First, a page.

We don’t do things by halves here at www.austin-rover.co.uk – and when it came to chosing a BMC 1800 to collect the monthly spotlight, what better car to select than one the genius himself, Sir Alec Issigonis, had been pictured with…
It’s another BMC>Rover car that never fulfilled its potential on the market, despite being light years ahead of its time dynamically and structurally – but we still love the Landcrab, especially early ones like this.
Pictures: Ian Seabrook, and BMIHT Words: Ian Seabrook
The original… and best
Unless you really know your Landcrabs, you’re not going to twig that this is a really special example…
MEETING this car for the very first time was something akin to an inspirational experience for a BMC fan – it might look pretty innocuous, with a number of trim inconsistencies that are obvious to any Landcrab aficionado would spot from a mile off – but we know different. Its owner, Michael Sanchez, knows this car’s significance, too – and takes great delight in telling us about the time his car met Sir Alec Issigonis.
Knowing that the great man himself, Sir Alec Issigonis, has spent time with this car is a double bonus – and as you can see from the picture below, he was obviously very proud of his creation. Originally, this particular Austin 1800 belonged to Arthur Price, who worked in the excitingly titled Experimental Department at BMC in Longbridge; a position that obviously helped when it came to relieving the factory of this car when its time in the development department had come to an end.
We can only hope that it didn’t need the cover of darkness or help from a hidden tunnel in its bid for freedom…
Being an ex-development car, its appearance is unconventional – and it’s marked by a hotch-potch of features exhibited by this car – most obviously the LHD spec wipers and the odd mix of mkI and mkII interior and exterior trim.
Yes, that’s Issigonis with an austin-rover.co.uk Car of The Month… He obviously approves.
As can be seen from the picture above, Michael’s Landcrab was part of the original BMC 1800 launch fleet, which was sent to Scotland in 1964. It’s a fair assumption to make that the car would have ‘enjoyed’ a hard life in the hands of the motoring press, who would have been keen to find out quite quickly what the limits of this car’s dynamic abilities were – and seeing as they were so much higher than the typical family car oppposition of the time, the novelty of being able to barrell into corners like a Mini owner would have been too good to resist.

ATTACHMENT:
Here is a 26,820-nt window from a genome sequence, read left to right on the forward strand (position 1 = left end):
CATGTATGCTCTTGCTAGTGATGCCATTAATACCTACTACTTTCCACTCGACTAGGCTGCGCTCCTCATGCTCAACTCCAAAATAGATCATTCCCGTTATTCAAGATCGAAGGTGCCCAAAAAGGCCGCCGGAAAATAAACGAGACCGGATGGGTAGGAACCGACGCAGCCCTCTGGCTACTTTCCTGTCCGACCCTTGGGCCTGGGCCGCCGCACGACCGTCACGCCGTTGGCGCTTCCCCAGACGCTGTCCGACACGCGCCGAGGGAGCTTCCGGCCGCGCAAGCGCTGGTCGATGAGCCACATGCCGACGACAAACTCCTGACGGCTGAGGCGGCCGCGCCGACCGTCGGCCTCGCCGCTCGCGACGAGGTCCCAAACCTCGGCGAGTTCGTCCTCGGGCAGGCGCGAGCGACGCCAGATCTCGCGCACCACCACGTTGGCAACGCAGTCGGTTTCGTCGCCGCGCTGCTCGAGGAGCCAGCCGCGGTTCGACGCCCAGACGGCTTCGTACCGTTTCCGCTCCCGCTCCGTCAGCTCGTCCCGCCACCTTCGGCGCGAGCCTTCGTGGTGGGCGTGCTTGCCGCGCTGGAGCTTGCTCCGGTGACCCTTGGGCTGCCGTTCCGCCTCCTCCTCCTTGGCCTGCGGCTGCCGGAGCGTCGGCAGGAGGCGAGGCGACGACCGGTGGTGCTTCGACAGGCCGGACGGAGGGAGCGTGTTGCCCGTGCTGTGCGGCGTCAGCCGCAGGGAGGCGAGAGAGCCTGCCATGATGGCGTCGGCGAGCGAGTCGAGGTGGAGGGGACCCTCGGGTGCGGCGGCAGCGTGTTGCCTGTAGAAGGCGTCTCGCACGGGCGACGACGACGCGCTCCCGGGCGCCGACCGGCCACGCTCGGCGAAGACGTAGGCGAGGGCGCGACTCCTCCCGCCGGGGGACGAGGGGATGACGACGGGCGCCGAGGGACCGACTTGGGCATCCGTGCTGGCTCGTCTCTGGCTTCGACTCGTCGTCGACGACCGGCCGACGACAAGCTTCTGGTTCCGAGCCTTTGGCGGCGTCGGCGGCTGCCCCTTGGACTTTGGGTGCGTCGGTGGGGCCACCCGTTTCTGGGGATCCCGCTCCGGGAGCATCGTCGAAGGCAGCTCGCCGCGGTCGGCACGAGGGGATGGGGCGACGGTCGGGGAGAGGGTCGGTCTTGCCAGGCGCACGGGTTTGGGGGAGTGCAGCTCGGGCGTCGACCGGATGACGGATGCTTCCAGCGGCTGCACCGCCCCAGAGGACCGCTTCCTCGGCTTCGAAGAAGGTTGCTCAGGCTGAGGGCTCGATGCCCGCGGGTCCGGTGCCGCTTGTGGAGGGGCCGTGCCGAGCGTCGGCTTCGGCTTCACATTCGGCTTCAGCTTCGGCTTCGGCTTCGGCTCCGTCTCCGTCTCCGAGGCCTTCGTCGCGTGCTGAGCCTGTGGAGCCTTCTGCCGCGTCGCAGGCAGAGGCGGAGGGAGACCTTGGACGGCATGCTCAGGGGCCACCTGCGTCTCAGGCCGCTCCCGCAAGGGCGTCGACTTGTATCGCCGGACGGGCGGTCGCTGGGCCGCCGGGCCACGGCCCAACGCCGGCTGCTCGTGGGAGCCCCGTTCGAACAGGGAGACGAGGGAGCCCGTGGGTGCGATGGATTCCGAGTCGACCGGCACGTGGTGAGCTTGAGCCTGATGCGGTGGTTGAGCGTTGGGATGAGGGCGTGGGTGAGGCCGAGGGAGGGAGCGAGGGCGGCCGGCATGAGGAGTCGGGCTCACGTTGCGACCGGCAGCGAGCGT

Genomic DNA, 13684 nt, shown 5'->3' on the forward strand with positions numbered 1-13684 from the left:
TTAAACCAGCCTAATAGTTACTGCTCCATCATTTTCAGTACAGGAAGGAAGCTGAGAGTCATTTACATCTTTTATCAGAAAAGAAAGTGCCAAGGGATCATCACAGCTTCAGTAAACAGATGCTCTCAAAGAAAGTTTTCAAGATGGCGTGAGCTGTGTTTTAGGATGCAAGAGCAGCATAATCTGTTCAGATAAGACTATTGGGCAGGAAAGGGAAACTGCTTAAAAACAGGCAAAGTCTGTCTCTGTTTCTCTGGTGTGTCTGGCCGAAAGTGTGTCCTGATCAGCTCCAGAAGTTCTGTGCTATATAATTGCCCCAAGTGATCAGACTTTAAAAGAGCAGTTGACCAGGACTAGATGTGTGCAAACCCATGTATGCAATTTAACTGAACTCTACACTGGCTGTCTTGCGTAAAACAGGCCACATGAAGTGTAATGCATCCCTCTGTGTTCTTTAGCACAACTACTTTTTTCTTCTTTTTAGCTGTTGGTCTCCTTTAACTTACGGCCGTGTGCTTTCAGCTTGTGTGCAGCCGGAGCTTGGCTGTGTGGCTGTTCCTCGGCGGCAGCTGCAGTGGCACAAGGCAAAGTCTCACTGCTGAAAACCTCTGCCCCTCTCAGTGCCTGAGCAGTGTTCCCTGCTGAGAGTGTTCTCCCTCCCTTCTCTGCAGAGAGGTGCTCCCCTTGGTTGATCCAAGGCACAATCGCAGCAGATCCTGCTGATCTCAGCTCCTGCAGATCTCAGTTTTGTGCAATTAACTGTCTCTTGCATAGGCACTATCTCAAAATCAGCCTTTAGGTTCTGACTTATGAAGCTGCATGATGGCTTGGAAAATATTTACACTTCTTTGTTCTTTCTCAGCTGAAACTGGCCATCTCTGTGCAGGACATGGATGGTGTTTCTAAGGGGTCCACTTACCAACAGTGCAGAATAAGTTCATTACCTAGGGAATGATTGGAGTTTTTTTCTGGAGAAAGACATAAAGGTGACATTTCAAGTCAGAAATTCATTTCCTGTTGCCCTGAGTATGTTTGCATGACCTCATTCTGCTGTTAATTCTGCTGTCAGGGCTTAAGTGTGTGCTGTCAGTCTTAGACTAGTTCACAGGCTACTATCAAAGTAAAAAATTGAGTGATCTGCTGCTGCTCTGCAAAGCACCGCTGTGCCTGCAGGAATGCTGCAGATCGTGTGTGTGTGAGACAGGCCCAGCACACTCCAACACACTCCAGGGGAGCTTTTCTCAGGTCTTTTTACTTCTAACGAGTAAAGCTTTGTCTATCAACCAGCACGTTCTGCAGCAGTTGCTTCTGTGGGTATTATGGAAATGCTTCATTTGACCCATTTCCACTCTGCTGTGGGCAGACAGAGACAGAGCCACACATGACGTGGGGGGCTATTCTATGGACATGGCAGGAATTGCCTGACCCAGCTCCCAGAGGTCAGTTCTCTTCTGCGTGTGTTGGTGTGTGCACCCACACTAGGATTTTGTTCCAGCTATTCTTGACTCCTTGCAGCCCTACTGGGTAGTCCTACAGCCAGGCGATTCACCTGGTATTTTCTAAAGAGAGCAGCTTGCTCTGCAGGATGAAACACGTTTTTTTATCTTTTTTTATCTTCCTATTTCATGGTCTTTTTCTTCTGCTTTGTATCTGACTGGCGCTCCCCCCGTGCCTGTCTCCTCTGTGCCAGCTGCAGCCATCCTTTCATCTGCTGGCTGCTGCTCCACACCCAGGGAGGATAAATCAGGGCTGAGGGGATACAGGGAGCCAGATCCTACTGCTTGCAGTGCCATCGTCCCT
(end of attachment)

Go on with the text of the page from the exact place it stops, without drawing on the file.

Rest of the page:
In fact, there are plenty of tales told about the fate of these cars in Scotland, and how they were treated to emergency repairs on an almost daily basis during the launch. But that’s another story…
After duties in Scotland 531 NOF returned to Longbridge, where it was used as a rolling test bed for many new parts such as new seats, door locks, and a very fine element rear screen heater that found it’s way into the short-lived 3litre saloon. For these reasons alone, it’s a veritable treasure in the BMC>Rover scene, and one that we’re keen to highlight on this website.
Currently, it’s very much on Michael Sanchez’ active roster. He told us: “The car is used regularly and the next stage in the rolling restoration is to tackle the paintwork.”
If you know anything further about the history of this car – or have recollections of the BMC 1800 launch, we’d love to hear from you…
NB., to all the eagle-eyed readers who spotted the inconsistencies with the original image, Michael Sanchez has sent us the correct image of his car – not the Photoshopped version of 532NOF, which ended up being crashed in Scotland… Thanks to our loyal readers for picking up on that one.
Have your say…
LOOK at these two cars or is it the same car (see below – Ed)?
532NOF is a scan I did, 531NOF is off the COTM page. In both cases 568MOJ is in the background.. 532NOF is scanned from the Gillian Bardsley Issigonis book.
[See the note about pictures, above – Ed]
Is the Editor of the Parkers website and price guide, formerly editor of Classic Car Weekly, and launch editor/creator of Modern Classics magazine. Has contributed to various motoring titles including Octane, Practical Classics, Evo, Honest John, CAR magazine, Autocar, Pistonheads, Diesel Car, Practical Performance Car, Performance French Car, Car Mechanics, Jaguar World Monthly, MG Enthusiast, Modern MINI, Practical Classics, Fifth Gear Website, Radio 4, and the the Motoring Independent...
Likes 'conditionally challenged' motors and taking them on unfeasible adventures all across Europe.
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